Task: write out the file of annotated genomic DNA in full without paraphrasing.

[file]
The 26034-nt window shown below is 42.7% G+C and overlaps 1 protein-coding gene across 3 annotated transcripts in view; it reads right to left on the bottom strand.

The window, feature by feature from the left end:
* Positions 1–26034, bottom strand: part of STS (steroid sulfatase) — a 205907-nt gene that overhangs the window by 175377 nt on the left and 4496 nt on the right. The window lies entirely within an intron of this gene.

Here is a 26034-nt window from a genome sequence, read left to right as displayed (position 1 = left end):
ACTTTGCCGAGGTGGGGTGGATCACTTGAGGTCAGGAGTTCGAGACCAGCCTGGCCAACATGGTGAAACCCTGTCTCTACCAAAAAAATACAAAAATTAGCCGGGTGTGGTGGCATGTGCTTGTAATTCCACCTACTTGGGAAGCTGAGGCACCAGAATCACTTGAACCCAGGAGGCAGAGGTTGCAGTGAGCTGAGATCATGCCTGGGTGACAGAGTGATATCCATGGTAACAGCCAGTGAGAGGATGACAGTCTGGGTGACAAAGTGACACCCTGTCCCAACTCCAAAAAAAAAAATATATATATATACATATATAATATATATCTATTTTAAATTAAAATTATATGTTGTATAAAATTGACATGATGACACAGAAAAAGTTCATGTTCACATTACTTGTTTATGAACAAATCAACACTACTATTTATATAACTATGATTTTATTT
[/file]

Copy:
The 26034-nt window shown below is 42.7% G+C and overlaps 1 protein-coding gene across 3 annotated transcripts in view; it reads right to left on the bottom strand.

The window, feature by feature from the left end:
* Positions 1–26034, bottom strand: part of STS (steroid sulfatase) — a 205907-nt gene that overhangs the window by 175377 nt on the left and 4496 nt on the right. The window lies entirely within an intron of this gene.

Here is a 26034-nt window from a genome sequence, read left to right as displayed (position 1 = left end):
ACTTTGCCGAGGTGGGGTGGATCACTTGAGGTCAGGAGTTCGAGACCAGCCTGGCCAACATGGTGAAACCCTGTCTCTACCAAAAAAATACAAAAATTAGCCGGGTGTGGTGGCATGTGCTTGTAATTCCACCTACTTGGGAAGCTGAGGCACCAGAATCACTTGAACCCAGGAGGCAGAGGTTGCAGTGAGCTGAGATCATGCCTGGGTGACAGAGTGATATCCATGGTAACAGCCAGTGAGAGGATGACAGTCTGGGTGACAAAGTGACACCCTGTCCCAACTCCAAAAAAAAAAATATATATATATACATATATAATATATATCTATTTTAAATTAAAATTATATGTTGTATAAAATTGACATGATGACACAGAAAAAGTTCATGTTCACATTACTTGTTTATGAACAAATCAACACTACTATTTATATAACTATGATTTTATTT